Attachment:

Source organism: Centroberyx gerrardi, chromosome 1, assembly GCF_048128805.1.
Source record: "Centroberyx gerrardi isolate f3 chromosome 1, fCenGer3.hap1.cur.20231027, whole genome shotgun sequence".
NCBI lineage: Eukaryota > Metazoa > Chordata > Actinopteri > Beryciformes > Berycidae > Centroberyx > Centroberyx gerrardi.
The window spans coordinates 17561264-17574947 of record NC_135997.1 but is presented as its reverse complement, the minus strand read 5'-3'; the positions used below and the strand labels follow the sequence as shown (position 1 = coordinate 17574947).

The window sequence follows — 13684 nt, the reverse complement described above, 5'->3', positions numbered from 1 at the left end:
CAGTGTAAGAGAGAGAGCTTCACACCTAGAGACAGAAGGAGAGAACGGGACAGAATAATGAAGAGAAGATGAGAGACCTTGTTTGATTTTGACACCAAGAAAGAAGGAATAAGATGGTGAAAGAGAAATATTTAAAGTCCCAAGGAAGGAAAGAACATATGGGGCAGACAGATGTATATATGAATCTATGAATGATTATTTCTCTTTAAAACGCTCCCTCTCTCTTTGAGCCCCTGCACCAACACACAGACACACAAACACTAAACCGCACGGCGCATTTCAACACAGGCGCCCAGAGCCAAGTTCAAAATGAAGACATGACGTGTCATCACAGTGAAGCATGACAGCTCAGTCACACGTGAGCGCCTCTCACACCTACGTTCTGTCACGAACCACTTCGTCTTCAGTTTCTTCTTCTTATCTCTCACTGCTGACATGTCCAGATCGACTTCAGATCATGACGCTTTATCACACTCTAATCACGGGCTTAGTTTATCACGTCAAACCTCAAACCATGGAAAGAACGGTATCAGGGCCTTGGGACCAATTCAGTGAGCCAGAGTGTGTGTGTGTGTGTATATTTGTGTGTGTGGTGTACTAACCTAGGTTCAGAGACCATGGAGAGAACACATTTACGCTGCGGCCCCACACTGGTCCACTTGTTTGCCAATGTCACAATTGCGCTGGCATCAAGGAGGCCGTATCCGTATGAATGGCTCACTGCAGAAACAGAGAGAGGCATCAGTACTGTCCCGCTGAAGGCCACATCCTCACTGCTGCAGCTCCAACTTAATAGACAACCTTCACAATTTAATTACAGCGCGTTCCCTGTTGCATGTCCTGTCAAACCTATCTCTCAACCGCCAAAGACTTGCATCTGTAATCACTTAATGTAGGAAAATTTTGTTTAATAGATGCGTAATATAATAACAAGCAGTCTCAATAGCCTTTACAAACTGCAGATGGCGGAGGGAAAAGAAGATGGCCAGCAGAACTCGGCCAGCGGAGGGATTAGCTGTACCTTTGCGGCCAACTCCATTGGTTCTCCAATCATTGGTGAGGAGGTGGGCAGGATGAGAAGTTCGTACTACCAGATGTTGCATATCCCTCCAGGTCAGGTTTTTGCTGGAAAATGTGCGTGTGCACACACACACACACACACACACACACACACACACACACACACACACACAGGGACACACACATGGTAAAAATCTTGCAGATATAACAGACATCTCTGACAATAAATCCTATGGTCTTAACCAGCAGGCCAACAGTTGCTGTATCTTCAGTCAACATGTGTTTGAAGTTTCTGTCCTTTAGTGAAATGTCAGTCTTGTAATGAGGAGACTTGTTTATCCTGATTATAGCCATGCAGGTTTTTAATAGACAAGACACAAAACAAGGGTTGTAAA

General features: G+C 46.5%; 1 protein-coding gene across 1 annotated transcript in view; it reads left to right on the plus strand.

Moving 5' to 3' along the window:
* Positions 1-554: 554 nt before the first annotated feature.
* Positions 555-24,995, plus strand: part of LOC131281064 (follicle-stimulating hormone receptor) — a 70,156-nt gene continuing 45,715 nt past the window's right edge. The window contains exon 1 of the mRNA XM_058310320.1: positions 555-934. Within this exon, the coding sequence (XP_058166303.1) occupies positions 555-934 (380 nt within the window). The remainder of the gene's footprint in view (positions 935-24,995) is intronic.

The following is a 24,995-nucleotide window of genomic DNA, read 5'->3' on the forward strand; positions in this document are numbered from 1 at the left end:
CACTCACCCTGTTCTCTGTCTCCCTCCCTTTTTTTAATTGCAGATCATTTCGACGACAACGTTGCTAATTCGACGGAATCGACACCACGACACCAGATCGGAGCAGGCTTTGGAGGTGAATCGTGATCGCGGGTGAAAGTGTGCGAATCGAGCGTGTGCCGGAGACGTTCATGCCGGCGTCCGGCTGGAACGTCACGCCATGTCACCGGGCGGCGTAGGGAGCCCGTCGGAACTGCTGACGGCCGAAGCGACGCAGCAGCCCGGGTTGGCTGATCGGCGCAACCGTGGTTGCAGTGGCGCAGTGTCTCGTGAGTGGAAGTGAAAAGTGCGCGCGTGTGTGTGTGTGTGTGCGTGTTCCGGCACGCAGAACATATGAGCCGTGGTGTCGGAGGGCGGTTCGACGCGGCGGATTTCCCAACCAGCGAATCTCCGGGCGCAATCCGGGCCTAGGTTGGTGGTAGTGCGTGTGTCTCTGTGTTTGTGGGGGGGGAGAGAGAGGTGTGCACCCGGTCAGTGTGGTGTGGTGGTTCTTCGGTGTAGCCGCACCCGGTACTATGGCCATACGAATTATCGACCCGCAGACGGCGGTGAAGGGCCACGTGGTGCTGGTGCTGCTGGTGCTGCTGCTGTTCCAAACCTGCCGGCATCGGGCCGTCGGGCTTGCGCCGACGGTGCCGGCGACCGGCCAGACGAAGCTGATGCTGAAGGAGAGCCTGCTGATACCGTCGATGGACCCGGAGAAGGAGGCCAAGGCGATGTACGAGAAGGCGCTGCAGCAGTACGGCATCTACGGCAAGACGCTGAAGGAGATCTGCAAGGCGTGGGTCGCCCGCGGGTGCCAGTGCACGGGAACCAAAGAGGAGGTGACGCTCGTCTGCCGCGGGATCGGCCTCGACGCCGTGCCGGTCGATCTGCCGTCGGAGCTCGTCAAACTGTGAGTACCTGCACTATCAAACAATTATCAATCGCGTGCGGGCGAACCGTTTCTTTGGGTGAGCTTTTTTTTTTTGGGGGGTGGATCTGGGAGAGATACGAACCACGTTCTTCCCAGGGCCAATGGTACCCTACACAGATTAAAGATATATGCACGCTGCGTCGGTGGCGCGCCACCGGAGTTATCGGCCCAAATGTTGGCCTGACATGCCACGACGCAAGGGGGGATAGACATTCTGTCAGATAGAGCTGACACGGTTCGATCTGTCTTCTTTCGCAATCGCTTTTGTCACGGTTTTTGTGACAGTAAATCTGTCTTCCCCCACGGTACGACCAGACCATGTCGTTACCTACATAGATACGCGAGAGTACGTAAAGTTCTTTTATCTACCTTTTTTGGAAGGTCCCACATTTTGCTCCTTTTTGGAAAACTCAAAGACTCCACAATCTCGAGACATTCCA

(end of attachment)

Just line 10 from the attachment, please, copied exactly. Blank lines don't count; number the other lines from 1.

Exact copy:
* Positions 555-24,995, plus strand: part of LOC131281064 (follicle-stimulating hormone receptor) — a 70,156-nt gene continuing 45,715 nt past the window's right edge. The window contains exon 1 of the mRNA XM_058310320.1: positions 555-934. Within this exon, the coding sequence (XP_058166303.1) occupies positions 555-934 (380 nt within the window). The remainder of the gene's footprint in view (positions 935-24,995) is intronic.